European immigrants have even been a boon to public finances, because they pay more in taxes than they consume in government services. Euroskeptics often accuse immigrants of robbing British citizens of places in schools and hospitals, but given immigrants’ net contributions to such services, these deprivations are more accurately characterized as the result of chronic government underinvestment. Nor have immigrants from the EU undermined social stability: in 2013, researchers at the London School of Economics and University College London found that the large wave of economic immigrants from eastern Europe after the enlargement of the EU in 2004 did not lead to more violent crime or theft.


David Cameron leaves an EU leaders summit in Brussels, February 2016.
David Cameron leaves an EU leaders summit in Brussels, February 2016.

Despite the benefits of staying in the EU, of course, voters chose to leave it, and now the government must respect their decision. But there are several different forms that the departure could take. The most sensible option would be a deal similar to Norway’s, whereby the United Kingdom would remain a member of the single market by joining the European Economic Area, a group of all the EU members and three nonmember countries (Iceland, Liechtenstein, and Norway) that trade freely with the EU but do not participate in its political institutions. Under this arrangement, the costs of trade would still rise, since the United Kingdom would face some nontariff barriers that currently apply to the non-EU members of the EEA. To avoid duties, manufacturers would have to prove that their goods qualified as made in the United Kingdom, for example, a costly process thanks to increasingly complex global supply chains. The European Commission might also impose tariffs on British exports if it ruled that they were being sold to the EU below market price. In 2006, for example, Norwegian salmon exporters who received financial support from the Norwegian government incurred a 16 percent tariff. The United Kingdom would also lose the ability to influence future reductions in trade barriers, such as those the EU is considering in the service sector, which makes up a large part of the British economy. But by preserving access to the single market, this approach would minimize the losses from reduced trade and investment.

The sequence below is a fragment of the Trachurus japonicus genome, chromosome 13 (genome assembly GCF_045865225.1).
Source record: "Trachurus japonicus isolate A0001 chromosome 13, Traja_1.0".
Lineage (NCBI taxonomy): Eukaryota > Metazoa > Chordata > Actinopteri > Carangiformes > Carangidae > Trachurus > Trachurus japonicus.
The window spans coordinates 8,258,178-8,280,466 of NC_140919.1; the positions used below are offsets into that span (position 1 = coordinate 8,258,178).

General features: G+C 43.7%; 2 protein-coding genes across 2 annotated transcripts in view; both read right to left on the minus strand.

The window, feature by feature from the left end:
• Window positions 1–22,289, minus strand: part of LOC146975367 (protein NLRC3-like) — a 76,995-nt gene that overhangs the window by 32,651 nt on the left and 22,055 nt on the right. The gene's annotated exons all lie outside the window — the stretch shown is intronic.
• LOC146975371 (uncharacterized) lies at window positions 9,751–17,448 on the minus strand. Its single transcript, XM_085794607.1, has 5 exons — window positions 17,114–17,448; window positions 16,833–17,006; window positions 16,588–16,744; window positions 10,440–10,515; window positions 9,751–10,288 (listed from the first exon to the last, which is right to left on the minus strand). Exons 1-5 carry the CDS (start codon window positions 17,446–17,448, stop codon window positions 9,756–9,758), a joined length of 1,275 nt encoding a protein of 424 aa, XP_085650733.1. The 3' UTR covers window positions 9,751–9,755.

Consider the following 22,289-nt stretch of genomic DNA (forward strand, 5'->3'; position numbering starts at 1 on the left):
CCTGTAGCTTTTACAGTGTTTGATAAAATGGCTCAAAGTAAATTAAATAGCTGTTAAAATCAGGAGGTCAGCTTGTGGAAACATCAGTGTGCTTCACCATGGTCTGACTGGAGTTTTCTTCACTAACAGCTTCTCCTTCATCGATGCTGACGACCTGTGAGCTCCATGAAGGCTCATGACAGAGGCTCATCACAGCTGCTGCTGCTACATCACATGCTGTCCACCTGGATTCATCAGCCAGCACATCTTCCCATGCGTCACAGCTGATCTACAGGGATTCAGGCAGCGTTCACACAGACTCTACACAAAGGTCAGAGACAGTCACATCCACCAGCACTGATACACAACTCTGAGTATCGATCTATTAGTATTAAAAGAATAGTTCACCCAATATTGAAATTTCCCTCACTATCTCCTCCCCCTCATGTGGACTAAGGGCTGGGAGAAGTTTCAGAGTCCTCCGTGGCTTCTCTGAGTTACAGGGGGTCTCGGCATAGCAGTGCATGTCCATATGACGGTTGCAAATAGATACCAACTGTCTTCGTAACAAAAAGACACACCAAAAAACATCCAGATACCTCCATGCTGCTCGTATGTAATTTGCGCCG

Obtaining a Norwegian-style deal wouldn’t be easy, however. For one thing, it would require joining the European Free Trade Association—composed of the three non-EU members of the EEA plus Switzerland—which might be unwilling to let the United Kingdom in. Norway has already said it might block British participation, as the relevant agreements have evolved over 20 years to reflect the needs of the association’s current members. But Norway’s opposition is not certain, and such a deal should prove more palatable to the EU than any other option, since if it were framed as a temporary measure, it would give the union time to think about how it will deal with emerging threats to the European project. The economic hardship, inequality, and political alienation that led to the Brexit vote are not unique to the United Kingdom; they are also present in France, Italy, and the Netherlands, any of which could soon face a similar campaign to leave. The EU must walk a fine line: if it is too soft on the United Kingdom, a host of other countries will want to renegotiate their positions in the EU, but if it is too harsh, it will further alienate anti-EU voters.

Free movement of labor is the sine qua non of the EU.

Perhaps a greater challenge would be getting the British public to accept the continued free movement of EU citizens, sure to be part of any Norwegian-style deal but a redline for many Britons in the leave camp. As a result, some prominent figures, including Rupert Harrison, former chair of the Council of Economic Advisers, have floated the idea of an “EEA minus” option. Such a deal would involve a comprehensive British-EU free-trade agreement similar to the Swiss-EU deal but, crucially, also restrictions on immigration. From the EU’s perspective, however, this would be a nonstarter. Free movement of labor is the sine qua non of the EU, and the Swiss had to accept it in order to get deep access to the single market. Even after a referendum in 2014 in which the Swiss people voted to limit immigration from the EU, Brussels refused to let the country impose any limits on movement without losing all of its EU financial and trading rights. Besides, Switzerland’s deals with the EU took over 20 years to negotiate, time the United Kingdom can ill afford. And to keep the club together, the EU cannot make leaving too easy.